- Cook the buckwheat according to the pack instructions. Drain and cool.
- While it’s cooking, mix the lime juice and zest, cranberry sauce, maple syrup, olive oil. Season to taste. Add to the still slightly warm buckwheat. (If you are using a different grain, add 2/3rds of the dressing and add more if needed).
- Once cool, add most of the cranberries, pecans, Stilton and most of the parsley.
- Just before serving give it a stir and taste for seasoning. Pour it into a serving bowl or onto a platter and sprinkle with the remaining cranberries and parsley.
I’ve spent most of the last fortnight between kitchen and sofa.
With family visiting from abroad and plenty of entertaining to do, my fridge bulged and the long, wooden table in my kitchen (we’re not formal enough to require a dining room) was rarely empty.
I hosted Chanukah teas, family lunches and various meals in between. Unfortunately, the only Chanukah gift I received from Mr Fresser was a winter virus. A charmless guest, that has lingered the entire season — way after its welcome has expired. Which was why on our guest-free days I retired to the sofa and binged on Netflix.
I cooked a huge lunch on Christmas Day. Some may frown, but that is how I was brought up. Living in England we are surrounded for months by the traditional foods of the season. Magazine and newspaper pages are stuffed with delicious ideas and I love the opportunity to include another festive menu in my repertoire. It’s a chance to be with family and continue the light that Chanukah brings to our homes. Doughnuts and mince pies share a place in my heart equally. (My favourite mince pies - pictured below - come from Watford-based craft baker Flourish, one of my happy places.)
We were 11 around the table — half the guests, children — and I catered (Jewish mother-style) for many more. My entire Tupperware collection was commissioned for the remains. Leftovers have featured heavily in my menus.
For the days between 25th and 31st December we mostly ate roast potatoes, maple-roasted parsnips — which I forgot to take out of the oven on the day so were the full quantity — cranberry sauce, Brussels Sprouts and turkey.
I plan for leftover turkey. One of my favourite lunches for the days after 25th December is a salad from Nigella Lawson’s book, Feast. She calls it a North American salad as it combines ingredients you would associate with that neck of the woods — wild rice, cranberry sauce, parsley and pecan nuts. It’s fresh and zingy — what you need at after all those roasties.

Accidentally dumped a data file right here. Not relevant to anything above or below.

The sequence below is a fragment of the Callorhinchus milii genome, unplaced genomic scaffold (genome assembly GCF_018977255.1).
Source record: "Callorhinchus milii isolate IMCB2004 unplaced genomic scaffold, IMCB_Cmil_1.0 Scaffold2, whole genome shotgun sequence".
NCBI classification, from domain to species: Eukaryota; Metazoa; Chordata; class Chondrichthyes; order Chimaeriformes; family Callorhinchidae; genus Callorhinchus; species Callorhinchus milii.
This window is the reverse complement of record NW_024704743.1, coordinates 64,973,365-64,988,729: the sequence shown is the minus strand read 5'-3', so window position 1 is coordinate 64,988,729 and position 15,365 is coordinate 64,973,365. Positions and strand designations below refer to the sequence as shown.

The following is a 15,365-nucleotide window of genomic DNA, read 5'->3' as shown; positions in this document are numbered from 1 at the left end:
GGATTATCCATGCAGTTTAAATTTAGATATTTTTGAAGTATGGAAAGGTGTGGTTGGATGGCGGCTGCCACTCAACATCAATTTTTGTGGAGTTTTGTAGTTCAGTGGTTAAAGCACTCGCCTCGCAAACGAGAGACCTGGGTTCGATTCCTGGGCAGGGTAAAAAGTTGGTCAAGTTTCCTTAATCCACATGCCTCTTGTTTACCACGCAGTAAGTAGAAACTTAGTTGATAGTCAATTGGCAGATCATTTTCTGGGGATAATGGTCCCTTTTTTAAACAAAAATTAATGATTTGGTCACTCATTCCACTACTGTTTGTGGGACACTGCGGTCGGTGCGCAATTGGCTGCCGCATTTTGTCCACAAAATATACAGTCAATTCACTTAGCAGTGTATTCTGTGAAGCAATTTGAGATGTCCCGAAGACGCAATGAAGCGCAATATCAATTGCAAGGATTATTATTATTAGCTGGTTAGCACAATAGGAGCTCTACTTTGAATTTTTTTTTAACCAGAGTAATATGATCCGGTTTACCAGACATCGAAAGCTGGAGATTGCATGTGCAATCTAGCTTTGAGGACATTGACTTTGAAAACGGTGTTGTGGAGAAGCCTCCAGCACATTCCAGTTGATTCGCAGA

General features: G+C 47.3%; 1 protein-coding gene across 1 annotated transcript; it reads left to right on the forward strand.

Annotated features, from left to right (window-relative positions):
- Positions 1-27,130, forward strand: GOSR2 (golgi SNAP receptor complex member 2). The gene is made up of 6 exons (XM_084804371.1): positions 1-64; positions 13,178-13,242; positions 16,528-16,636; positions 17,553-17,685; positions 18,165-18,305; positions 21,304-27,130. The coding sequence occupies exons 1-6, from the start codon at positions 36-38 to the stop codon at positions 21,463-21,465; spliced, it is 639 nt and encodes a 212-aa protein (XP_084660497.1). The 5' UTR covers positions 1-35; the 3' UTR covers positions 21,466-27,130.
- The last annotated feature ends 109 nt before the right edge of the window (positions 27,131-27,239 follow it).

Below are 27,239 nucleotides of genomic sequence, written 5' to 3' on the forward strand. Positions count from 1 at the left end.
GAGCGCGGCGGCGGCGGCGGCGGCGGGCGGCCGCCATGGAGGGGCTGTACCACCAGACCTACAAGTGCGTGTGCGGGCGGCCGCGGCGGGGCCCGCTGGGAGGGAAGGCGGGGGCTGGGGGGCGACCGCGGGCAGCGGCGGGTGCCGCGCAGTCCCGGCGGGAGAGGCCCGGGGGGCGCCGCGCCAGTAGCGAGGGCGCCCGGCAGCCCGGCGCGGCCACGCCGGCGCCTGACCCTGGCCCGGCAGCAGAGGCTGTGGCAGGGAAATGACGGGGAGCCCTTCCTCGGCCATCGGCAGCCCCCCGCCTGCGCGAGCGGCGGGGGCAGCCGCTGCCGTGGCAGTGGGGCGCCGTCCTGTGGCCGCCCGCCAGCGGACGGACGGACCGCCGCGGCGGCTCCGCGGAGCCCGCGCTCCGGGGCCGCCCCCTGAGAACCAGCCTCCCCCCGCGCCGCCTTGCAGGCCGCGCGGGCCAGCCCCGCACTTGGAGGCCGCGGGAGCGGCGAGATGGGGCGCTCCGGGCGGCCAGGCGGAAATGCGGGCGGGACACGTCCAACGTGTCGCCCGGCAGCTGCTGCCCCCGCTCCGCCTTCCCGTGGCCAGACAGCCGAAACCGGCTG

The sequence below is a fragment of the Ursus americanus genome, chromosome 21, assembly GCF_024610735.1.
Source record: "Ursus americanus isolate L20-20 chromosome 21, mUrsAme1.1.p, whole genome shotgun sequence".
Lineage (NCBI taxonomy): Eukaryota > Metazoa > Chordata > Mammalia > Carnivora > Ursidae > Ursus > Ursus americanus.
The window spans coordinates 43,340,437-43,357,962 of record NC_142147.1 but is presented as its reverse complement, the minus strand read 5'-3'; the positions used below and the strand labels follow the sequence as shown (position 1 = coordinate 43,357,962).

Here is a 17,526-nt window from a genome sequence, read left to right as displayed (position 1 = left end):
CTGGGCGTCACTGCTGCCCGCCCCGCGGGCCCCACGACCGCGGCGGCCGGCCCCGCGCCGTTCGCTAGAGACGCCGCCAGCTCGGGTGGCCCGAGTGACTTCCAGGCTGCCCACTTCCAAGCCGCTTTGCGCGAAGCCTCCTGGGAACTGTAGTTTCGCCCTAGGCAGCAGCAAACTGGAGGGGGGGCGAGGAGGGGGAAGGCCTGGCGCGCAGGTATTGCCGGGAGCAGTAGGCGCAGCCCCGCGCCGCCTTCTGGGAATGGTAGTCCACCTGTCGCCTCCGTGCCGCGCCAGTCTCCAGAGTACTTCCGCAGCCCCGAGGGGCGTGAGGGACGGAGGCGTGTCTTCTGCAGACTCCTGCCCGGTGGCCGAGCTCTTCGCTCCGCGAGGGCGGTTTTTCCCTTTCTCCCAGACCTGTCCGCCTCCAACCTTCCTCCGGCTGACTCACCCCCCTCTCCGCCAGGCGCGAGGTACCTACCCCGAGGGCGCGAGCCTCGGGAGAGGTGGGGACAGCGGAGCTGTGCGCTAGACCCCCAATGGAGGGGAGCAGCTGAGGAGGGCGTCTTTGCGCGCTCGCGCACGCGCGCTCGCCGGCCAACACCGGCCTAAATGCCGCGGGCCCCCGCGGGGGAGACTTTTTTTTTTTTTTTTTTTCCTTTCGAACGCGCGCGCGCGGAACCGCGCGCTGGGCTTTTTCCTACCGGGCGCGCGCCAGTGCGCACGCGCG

As Mr Fresser is pesky-torian (sic) I often make this salad with flaked poached salmon, but this year, feeling too poorly for too much prep, I subbed turkey and salmon for Stilton. I also replaced the rice with buckwheat.
Buckwheat is very ‘now’, and much favoured by the gluten-free brigade. I admit to being a bit on the fence about it generally, as it has a distinctive, slightly bitter flavour, so I spent a lot of time trying to hide it behind a strong-ish salad dressing. If I made the salad again, I’d substitute quinoa or a mixture or red Camargue rice and wild rice. Israeli couscous would also be a nice base. (If you do make it with the quinoa or rice, you may need less of the dressing, so add 2/3rds, stir, season to taste and add more if needed.
I added maple syrup to the dressing (another North American flavour) to contrast the salty cheese. I also threw in dried cranberries alongside the ones in my home-made cranberry sauce.
Buckwheat, cranberry and Stilton salad
450g unroasted buckwheat (or a mixture of red Camargue and wild rice or quinoa – see note if not using buckwheat)
1 -2 lime, zest of one and 4 tbsp juice
4 tbsp cranberry sauce
1 tbsp maple syrup
3 tbsp extra virgin olive oil
salt and pepper
100g halved pecans
250g Stilton, crumbled
100g dried cranberries
20g flat leaf parsley, roughly chopped.